Saturday, October 06, 2012

Why every doctor should watch English Vinglish

I just attended the premiere of the Hindi movie English Vinglish. This is a great movie and I thoroughly enjoyed myself. It's the story of an Indian woman from Pune ( played very well by Sridevi) whose children and husband speak fluent English, and who belittle her because she cannot do so . This affects her self-esteem, because they treat her like dirt; and she feels inadequate and incompetent because she cannot read and write English.

She is forced to fly all of a sudden to New York to help her sister , who has to single-handedly arrange her daughter’s wedding, and needs her help.  She finds herself in New York City , alone and helpless , because she cannot communicate in English. She joins a four-week class to help her learn English; and the story revolves around her experiences.

This is a touching film, and I feel every doctor should see this, because it will help them to understand what illiterate patients go through when they cannot understand what the doctor is saying. Just like Sridevi is lost in New York, patients will often find themselves stranded , lonely and miserable , when they are sick. They expect their doctor to act as friend, philosopher and guide, but if they're poor and illiterate, they will often find that doctors and other medical staff treat them quite cruelly. Medical students and residents often make fun of patients who cannot understand what they're saying ; and many get irritated when they have to repeat instructions to patients, who are not able to comprehend a language which is completely foreign to them.

There are a lot of parallels between Sridevi’s English illiteracy and a poor patient’s health illiteracy. Many patients who come from small villages in Maharashtra for treatment to municipal hospitals such as KEM and Nair. They cannot read or write English , because Marathi is their mother tongue. They have spent a lot of time , money and energy to come to these large hospitals which provide high quality specialized medical care , and they come with high hopes and expectations. However, what they find when they come to the hospital is very similar to Sridevi’s experience in New York City. Most of the signs in the hospital are in English – and they get lost very easily. Doctors and medical residents usually come from privileged urban backgrounds,  and think , read and write in English. Most of their education has been in English ; their medical textbooks are in English; and their professors lecture to them in English as well. While this means that their medical knowledge and technical expertise meets global standards, it also means that they have a hard time talking to illiterate patients. 

Doctors can learn a lot from both the many heroes and villains in the movie.  Amitabh Bacchan , who is sitting next to her on the flight from Mumbai to New York, is supportive and shows her how to use the call bell to summon the hostess. This is a great model for how expert patients can help others to navigate a healthcare system which is completely foreign to them.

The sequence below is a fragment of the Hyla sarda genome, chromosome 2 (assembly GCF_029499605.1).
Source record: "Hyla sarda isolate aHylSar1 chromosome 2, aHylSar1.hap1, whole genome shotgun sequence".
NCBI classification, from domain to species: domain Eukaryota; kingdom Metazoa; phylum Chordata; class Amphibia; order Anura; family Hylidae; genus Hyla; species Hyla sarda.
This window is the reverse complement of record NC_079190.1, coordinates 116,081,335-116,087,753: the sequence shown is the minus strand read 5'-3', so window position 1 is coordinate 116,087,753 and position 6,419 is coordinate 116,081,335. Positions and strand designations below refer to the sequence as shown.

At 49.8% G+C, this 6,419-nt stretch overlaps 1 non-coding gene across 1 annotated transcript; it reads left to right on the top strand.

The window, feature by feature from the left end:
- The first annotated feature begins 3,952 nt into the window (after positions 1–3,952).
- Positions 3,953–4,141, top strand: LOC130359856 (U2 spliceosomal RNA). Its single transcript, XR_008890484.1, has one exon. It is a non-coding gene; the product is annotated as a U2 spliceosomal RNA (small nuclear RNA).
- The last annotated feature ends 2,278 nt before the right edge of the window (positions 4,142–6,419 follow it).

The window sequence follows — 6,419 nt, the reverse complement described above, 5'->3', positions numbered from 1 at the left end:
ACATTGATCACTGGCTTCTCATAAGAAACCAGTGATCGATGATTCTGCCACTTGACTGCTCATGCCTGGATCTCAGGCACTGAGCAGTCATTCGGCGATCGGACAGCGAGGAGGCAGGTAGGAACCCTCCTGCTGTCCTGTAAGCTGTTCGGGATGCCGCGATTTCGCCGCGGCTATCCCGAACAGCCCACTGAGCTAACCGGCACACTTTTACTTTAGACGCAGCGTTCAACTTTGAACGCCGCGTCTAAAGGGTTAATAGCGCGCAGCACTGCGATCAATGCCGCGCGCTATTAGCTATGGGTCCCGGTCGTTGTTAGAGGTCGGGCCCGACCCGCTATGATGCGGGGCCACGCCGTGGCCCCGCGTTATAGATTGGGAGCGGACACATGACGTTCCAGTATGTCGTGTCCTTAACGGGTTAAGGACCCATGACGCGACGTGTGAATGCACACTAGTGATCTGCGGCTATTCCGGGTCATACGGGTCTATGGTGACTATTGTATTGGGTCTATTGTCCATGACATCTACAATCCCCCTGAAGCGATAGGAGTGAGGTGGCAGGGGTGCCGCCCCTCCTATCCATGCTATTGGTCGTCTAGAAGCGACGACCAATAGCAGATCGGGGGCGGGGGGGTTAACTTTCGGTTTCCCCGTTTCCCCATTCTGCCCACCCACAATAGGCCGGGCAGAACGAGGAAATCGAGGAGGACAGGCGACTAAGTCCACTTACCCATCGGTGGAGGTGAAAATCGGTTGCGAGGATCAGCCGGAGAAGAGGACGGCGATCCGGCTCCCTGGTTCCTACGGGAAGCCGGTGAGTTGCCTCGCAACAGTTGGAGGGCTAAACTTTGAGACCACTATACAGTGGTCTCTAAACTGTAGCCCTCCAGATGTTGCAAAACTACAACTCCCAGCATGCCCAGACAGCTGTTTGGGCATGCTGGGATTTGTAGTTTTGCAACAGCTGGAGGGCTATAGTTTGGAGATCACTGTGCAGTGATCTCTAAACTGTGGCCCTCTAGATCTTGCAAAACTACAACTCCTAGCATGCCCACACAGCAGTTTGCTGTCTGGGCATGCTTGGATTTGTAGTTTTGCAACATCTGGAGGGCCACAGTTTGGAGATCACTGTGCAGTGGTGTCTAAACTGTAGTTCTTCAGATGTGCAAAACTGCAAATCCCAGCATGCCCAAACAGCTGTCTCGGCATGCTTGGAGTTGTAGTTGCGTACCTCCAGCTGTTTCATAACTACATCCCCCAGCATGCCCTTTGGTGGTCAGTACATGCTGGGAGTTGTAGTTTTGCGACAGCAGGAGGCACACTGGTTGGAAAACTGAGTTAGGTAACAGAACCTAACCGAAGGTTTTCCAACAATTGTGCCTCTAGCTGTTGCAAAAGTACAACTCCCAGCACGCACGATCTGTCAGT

In sharp contrast, the waitress behind the counter at the coffee shop is loud and obnoxious , because Sridevi cannot place her order in English and is holding up the other customers. She belittles  Sridevi, makes fun of her; and causes her to leave the cafĂ© in tears. You can watch the trailer on youtube !

What kind of doctor are you ? Do you take the extra time and trouble to learn how to communicate with your illiterate patients in terms which they can understand ?

 Illiterate patients are very vulnerable. They are often impoverished; scared; poorly informed and easily exploited. They are usually treated by doctors and nurses with little respect, who think of them as being stupid, just because they cannot speak English ! Some doctors take a perverse pride in looking down upon these patients – tragically, the very patients who need our compassion and kindness the most !

The story has a predictable happy ending,  and Sridevi’s self-esteem is restored , thanks to her motley bunch of classmates in her English language class , who show her that she's competent; and that learning English is a skill she is quite capable of mastering ! Just like doctors need to learn how to speak plainly, patients also need to learn basic medicalese – they cannot expect to be spoonfed all the time !

My favourite line in the movies is the scene in the US consulate office. When the US consular officer ask Sridevi - How will you manage to survive in the US if you cannot even speak English , his Indian colleague tells him – Exactly the same way you manage to live in India without being able to speak Hindi !

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